Dr David Clarke - journalist, academic and international authority on folklore
From an early age, Sheffield-born Dr David Clarke developed a love of the Peak District from family excursions to beauty spots such as Burbage Brook and Castleton.
He says: "I just remember fantastic landscapes. As a young child, I was into dinosaurs and my best friend and I would look for fossils among the rocks at Winnats Pass.
"My interest in the supernatural was sparked when I was 13, through Arthur C. Clarke’s Mysterious World TV series on unexplained phenomena. I started collecting stories myself - in the Peak District and elsewhere."
David went on to study archaeology at the University of Sheffield and his interest in oral history led him to complete a PhD in British Folklore at the university’s National Centre for English Cultural Tradition and Language.
His fieldwork on Celtic-style stone sculpture in the Peak District sparked his ongoing interest in folk beliefs and traditions. Today he is busy collecting examples of ritual protective marks (popularly known as ‘witch marks’) that have been identified in many medieval buildings, such as Haddon Hall.
During the 1990s, David worked as a journalist for the Sheffield Star and today he continues his freelance writing and broadcasting as a folklore expert.
His books, Ghosts and Legends of the Peak District (Jarrold 1991) and Supernatural Peak District (Robert Hale 2000), included traditional folk tales such as the Gabriel Hounds and Dickie of Tunstead and first-hand accounts of extraordinary experiences from Peakland folk.
He explains: "During university fieldtrips, I’d talk a lot to local people. They’d share stories and traditions with me and I began collecting and writing about them, which has carried on throughout my career.
"Working as a journalist brought opportunities to learn more about unexplained phenomena. My favourites include the ‘ghost planes’ that are said to haunt the Dark Peak. A man walking his dog near Hope reported a World War Two Lancaster bomber that appeared suddenly - and silently. His dog was scared. He was scared. When the Sheffield Star published the story, it opened the floodgates. People wrote in with similar experiences and I investigated.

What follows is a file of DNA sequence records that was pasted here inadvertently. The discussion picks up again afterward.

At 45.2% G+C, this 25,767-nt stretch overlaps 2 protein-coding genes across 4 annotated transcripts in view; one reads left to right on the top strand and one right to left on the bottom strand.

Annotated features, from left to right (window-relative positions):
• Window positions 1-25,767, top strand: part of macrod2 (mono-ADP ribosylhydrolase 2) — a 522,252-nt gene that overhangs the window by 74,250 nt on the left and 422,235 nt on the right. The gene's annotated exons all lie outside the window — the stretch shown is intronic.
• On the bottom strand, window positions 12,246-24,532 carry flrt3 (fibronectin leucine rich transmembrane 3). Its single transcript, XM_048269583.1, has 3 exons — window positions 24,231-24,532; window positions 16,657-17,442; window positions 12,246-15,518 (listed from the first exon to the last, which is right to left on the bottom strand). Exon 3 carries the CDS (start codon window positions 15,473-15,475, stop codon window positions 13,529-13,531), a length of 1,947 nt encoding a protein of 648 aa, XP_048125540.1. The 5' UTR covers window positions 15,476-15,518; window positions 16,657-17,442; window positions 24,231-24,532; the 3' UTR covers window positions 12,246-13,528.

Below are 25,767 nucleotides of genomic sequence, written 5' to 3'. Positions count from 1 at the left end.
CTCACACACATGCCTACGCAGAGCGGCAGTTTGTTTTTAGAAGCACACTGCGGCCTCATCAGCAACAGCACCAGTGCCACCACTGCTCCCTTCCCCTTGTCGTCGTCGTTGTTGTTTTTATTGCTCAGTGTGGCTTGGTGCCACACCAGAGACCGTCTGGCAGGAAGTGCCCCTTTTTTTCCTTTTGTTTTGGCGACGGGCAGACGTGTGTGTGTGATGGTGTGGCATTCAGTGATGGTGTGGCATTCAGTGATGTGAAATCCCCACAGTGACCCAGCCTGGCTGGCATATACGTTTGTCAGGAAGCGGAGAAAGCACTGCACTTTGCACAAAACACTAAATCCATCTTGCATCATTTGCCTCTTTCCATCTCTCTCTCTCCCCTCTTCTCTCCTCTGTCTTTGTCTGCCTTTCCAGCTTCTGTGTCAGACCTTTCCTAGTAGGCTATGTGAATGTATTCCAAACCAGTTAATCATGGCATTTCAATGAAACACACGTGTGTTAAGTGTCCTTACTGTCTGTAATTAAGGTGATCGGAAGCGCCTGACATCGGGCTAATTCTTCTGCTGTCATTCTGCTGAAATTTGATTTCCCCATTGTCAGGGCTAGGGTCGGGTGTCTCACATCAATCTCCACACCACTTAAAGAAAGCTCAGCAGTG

"Of course, it’s complicated by people’s memories of actual Lancasters flying over the Peak District, especially on key anniversaries of the 1943 Dambusters raids. Real plane crashes, such as the B-29 Superfortress near Bleaklow, also add to the mystique.
"The Lancaster story has become a modern legend. Some plane stories can be explained as real aircraft while others remain a mystery."
He adds: "The Peak District is rich in ghost stories and legends. For example, people have said they remember seeing the tower of Derwent church rising from Ladybower reservoir during the heatwave of 1976 - yet the tower was demolished in 1947.
"Others have reported seeing Roman legions at Win Hill and on the road between Brough and Glossop."
David teaches journalism at Sheffield Hallam University where he is an Associate Professor in the Department of Media Arts and Communication. In 2018, he co-founded the Centre for Contemporary Legend research group in the university’s College of Science and Arts.
He says: "I am an academic folklorist and this is quite a rare thing in Higher Education. A key function of folklore is to collect and study stories but not try to categorise them as ‘true’ or ‘false’ unless there is an obvious explanation.
"This is where it becomes difficult for me also being a journalist - and the motivation to seek out the truth. Sometimes you just can't. There is still a lot to uncover in the Peak District."
Find out more about David via:
Back to 70 People 70 Years.